The Prince

By Niccolò Machiavelli; Peter Bondanella et al. | Go to book overview

totally and defeat it in battle; after this victory, Darius being dead, that state remained securely in Alexander's hands for the reasons discussed above. And his successors, had they been united, could have enjoyed it with ease; for in that kingdom no disorders arose other than those they themselves had caused. But in states organized like France, it is impossible to hold them with such case. Because of this, there arose the frequent revolts of Spain, France, and Greece against the Romans, all because of the numerous principalities that were in those states; as long as the memory of them lasted, the Romans were always unsure of their power; but once that memory had been extinguished, because of their long and powerful rule, they became sure possessors. Afterwards, when the Romans fought among themselves, each one was able to draw a following from those provinces, according to the authority he enjoyed there; and since the families of their former rulers had been extinguished, they recognized only the Romans. Taking all these things into account, therefore, no one at all should marvel at the ease with which Alexander retained the state of Asia, or at the problems that others suffered in preserving their acquisition, such as Pyrrhus* and many others. This is not caused by the greater or lesser skill of the victor but rather by the difference of the situations.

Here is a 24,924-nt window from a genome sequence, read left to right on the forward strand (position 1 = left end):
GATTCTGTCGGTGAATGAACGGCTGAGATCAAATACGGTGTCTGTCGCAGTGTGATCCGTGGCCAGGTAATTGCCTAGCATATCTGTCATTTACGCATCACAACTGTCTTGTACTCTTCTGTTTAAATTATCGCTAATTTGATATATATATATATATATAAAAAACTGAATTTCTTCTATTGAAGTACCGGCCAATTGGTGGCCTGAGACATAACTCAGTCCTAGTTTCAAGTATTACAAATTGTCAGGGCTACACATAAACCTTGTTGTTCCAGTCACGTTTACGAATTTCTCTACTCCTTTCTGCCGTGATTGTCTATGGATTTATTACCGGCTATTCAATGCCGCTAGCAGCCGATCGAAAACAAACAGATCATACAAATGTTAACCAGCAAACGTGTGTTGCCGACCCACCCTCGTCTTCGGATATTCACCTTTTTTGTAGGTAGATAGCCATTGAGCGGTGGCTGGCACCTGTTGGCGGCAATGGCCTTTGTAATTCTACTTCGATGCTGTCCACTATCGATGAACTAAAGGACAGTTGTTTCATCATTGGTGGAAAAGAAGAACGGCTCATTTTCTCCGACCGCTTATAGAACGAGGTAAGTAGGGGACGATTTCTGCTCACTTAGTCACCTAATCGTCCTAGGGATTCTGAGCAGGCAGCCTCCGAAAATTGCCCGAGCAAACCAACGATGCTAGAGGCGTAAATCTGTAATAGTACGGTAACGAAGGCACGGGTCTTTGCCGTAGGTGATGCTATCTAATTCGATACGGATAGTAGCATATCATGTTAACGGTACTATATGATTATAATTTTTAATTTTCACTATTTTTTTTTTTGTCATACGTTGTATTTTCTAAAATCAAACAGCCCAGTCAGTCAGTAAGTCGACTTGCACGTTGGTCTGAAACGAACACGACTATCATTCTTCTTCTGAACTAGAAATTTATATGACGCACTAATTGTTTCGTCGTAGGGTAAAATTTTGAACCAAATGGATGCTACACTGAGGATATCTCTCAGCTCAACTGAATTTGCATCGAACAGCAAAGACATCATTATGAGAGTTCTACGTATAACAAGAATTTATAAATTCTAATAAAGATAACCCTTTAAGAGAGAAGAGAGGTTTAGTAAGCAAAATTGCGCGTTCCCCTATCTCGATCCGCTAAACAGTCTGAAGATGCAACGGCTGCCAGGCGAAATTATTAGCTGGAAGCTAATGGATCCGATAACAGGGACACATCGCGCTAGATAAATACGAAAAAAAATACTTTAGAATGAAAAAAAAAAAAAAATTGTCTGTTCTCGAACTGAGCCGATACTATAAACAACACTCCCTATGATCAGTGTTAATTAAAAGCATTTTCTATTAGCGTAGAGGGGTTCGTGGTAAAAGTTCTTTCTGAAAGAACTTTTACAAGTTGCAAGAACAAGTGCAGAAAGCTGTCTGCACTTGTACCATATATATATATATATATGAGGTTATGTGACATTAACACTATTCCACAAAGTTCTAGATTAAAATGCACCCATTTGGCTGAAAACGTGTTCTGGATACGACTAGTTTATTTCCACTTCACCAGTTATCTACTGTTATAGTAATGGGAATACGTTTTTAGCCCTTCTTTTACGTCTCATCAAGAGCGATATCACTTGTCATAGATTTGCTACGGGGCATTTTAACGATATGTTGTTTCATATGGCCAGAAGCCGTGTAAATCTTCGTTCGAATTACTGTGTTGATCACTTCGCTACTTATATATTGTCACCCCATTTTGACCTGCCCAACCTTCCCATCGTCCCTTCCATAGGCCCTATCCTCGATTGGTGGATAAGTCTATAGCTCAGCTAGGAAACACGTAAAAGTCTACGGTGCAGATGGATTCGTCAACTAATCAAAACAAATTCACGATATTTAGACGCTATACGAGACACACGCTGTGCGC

CHAPTER V

How Cities or Principalities Should be Governed
that Lived by Their Own Laws Before They Were
Occupied

AsI have said, when those states that are acquired are used to living by their own laws and in freedom, there are three methods of holding on to them: the first is to destroy them; the second is to go there in person to live; the third is to allow them to live with their own laws, forcing them to pay a tribute and creating therein a government made up of a few people who will keep the state friendly toward you. For such a govern-

-18-

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